The Case of Monica Spear: From Beauty Contests to Murder Rates


EspañolLast year, 24,763 people suffered violent deaths in Venezuela. This means, on average, 67 Venezuelans, regardless of political affiliation or economic status, were murdered each day — because they simply were in the wrong place at the wrong time.

As Venezuelans, we are used to reading new statistics on violence every day. It is not until famous figures are involved, however, that those statistics garner wider attention, and we are reminded just how violent our country can be. Today, that figure has one name: the former Miss Venezuela and actress, Mónica Spear.

Spear, alongside her Irish ex-husband, Thomas Henry Berry, and her five-year-old daughter, was enjoying Venezuela’s tourism, something that most Venezuelans don’t dare to do anymore. As they drove through the Valencia-Puerto Cabello freeway, their car broke down, so they stopped to ask for help. While they waited, a group of criminals approached and attempted to rob them. Since Spear and her partner resisted, the criminals started to shoot, killing both adults, and hurting their daughter.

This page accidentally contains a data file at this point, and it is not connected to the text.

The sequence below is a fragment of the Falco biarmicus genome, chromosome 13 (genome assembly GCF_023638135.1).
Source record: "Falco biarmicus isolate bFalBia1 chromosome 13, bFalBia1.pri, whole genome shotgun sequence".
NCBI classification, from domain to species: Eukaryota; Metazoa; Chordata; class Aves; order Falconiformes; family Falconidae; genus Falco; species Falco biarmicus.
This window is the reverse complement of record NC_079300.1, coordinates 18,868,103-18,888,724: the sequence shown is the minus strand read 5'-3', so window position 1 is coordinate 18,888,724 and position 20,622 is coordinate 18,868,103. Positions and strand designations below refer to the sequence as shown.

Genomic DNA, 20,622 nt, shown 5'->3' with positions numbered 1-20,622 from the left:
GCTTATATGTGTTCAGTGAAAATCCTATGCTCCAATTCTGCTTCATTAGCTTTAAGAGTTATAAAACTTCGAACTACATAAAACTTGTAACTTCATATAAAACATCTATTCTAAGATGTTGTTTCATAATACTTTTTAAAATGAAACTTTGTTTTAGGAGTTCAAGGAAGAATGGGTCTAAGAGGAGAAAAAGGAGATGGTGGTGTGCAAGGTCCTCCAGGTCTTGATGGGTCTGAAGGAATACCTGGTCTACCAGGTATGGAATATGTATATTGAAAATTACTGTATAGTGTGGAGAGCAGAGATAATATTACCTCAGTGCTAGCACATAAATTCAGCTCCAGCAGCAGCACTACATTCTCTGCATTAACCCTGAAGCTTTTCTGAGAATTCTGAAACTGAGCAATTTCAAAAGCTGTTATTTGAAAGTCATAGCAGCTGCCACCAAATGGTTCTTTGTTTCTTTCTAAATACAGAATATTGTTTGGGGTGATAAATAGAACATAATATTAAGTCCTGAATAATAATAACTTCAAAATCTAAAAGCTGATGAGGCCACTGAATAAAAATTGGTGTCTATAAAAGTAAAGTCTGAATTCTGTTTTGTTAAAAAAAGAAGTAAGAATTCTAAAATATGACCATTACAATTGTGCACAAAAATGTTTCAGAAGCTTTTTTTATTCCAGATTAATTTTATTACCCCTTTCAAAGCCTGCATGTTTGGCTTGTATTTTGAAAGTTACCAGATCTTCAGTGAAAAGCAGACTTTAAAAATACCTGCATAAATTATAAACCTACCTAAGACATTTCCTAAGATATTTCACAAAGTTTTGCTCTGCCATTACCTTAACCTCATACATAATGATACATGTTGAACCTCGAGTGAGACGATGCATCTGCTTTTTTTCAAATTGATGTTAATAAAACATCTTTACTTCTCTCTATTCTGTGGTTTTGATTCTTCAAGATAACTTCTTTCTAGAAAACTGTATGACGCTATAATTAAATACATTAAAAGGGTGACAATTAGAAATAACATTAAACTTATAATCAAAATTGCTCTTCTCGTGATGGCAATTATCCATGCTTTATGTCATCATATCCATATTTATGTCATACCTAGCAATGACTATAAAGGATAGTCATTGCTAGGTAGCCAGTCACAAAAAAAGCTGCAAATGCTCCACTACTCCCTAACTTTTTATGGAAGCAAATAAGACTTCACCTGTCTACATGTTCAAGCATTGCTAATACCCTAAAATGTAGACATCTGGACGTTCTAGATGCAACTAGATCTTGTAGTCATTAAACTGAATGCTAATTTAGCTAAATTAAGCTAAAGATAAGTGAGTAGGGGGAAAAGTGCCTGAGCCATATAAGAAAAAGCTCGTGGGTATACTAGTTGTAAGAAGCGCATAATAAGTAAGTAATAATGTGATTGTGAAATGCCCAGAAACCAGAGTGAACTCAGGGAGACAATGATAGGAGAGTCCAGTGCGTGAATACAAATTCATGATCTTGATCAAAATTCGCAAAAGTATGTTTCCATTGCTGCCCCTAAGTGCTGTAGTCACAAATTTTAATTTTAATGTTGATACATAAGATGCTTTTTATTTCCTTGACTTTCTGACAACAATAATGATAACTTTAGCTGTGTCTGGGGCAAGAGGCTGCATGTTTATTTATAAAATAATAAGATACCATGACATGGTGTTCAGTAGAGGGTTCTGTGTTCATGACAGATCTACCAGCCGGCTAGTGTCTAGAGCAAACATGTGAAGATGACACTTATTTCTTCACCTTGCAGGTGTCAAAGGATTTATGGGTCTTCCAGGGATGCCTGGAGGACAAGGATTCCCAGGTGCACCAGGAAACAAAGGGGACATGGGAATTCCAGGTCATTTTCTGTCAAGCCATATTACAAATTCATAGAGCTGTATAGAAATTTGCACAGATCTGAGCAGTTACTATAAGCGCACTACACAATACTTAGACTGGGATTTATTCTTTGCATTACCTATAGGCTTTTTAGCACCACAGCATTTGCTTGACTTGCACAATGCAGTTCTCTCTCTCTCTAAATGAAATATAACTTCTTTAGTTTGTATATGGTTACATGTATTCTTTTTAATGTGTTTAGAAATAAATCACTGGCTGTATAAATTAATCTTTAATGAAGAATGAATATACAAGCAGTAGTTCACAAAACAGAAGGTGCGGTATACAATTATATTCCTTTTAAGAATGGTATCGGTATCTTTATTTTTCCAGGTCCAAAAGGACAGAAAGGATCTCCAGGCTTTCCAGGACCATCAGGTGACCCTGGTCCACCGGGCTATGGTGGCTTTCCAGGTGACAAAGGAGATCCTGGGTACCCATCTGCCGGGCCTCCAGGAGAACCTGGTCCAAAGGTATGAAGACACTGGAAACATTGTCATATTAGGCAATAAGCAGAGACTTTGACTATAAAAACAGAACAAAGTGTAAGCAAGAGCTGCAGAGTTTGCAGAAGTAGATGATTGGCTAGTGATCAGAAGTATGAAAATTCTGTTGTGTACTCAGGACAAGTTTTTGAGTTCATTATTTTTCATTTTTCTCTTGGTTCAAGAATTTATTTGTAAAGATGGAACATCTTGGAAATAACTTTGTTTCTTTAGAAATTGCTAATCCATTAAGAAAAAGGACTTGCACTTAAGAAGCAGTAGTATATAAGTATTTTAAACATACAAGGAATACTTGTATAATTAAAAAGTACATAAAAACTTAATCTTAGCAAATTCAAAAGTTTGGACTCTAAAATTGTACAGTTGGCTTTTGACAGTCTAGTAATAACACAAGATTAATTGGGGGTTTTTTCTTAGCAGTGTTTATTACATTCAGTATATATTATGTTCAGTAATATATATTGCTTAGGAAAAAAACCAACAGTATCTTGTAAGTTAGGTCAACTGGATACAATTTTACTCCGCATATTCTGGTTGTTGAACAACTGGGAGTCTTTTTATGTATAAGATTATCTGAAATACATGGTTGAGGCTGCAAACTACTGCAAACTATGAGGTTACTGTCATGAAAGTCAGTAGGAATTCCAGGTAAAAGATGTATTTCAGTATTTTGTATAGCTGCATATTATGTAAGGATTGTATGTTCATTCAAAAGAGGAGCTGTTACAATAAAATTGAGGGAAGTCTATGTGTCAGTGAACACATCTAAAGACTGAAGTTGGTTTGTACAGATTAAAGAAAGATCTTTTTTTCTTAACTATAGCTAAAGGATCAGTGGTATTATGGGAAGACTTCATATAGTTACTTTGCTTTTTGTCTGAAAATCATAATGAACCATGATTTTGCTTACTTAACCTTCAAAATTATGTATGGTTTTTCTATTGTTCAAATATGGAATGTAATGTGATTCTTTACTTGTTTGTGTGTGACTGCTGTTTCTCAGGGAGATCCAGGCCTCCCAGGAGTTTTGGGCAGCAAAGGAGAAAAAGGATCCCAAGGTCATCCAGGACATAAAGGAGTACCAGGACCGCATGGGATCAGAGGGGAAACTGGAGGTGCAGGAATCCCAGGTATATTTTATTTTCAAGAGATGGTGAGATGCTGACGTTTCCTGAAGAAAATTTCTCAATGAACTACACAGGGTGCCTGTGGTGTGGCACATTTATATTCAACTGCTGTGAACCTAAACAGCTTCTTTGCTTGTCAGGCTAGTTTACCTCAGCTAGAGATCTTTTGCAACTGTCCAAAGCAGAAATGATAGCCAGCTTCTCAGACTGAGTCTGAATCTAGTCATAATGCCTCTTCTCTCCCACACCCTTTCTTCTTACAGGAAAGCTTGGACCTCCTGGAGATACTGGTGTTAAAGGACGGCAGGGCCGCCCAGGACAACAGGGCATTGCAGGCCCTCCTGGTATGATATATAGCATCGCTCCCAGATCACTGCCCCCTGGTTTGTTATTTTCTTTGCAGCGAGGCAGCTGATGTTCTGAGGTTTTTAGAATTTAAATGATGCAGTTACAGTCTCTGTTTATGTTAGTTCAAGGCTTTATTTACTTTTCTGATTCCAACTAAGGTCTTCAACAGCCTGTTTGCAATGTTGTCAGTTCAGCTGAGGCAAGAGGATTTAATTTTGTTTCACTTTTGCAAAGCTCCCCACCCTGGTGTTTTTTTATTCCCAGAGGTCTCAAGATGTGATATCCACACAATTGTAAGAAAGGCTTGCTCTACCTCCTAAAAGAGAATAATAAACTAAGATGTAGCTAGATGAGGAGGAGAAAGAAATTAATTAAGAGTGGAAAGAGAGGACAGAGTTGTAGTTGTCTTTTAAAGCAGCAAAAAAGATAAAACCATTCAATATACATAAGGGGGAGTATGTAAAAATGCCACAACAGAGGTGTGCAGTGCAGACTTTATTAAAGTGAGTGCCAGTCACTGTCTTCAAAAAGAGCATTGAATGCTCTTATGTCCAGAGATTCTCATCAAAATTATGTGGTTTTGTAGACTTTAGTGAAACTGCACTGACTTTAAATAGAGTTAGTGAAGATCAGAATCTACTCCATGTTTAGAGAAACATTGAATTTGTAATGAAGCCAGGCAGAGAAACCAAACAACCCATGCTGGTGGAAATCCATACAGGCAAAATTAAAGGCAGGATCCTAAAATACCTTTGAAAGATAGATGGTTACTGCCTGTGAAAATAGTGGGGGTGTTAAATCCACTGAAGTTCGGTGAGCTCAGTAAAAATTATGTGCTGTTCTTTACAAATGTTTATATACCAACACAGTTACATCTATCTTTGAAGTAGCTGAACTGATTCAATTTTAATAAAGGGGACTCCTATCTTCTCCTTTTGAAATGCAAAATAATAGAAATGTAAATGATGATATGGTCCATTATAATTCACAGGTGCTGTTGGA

This tragedy has generated sadness and shock among Venezuelans. How could it be that even one of our beauty queens was a victim of the violence? As human rights advocate Rafael Uzcategui said, “unfortunately, someone famous had to die to remind us of the horror we live in.”

President Nicolas Maduro — who during his presidential campaign branded himself as the “president for security” and said he would “fight crime” — was saddened by the news. We all are. But beyond what we may feel, we should ask ourselves, how could this have been prevented?

What happened to the former beauty queen wasn’t just a coincidence: Spear wasn’t the first one to be killed on that same highway, and she certainly won’t be the last.

A few months ago, the actress decided to move to the United States, because she feared for her daughter’s safety in such a dangerous country. She wasn’t wrong. In a country where the murder rate reached 79 per 100,000 inhabitants in 2013, according to the National Observatory on Violence, your likelihood of being killed is high.

Even if the government argues that that rate is in fact half, Venezuelans know otherwise. The country suffers from an “epidemic of violence,” according to the World Health Organization. So beyond politicizing this tragedy, this article is about humanizing figures that have become so familiar to us.

It seems ridiculous to think this government could fight insecurity, when it has an inhumane prison system, police officers whose salaries are absurdly low, and a corrupt judicial system. If we throw in high levels of poverty, unemployment, social inequalities, and the absence of security forces, then we have the perfect combination to become the world’s crime capital.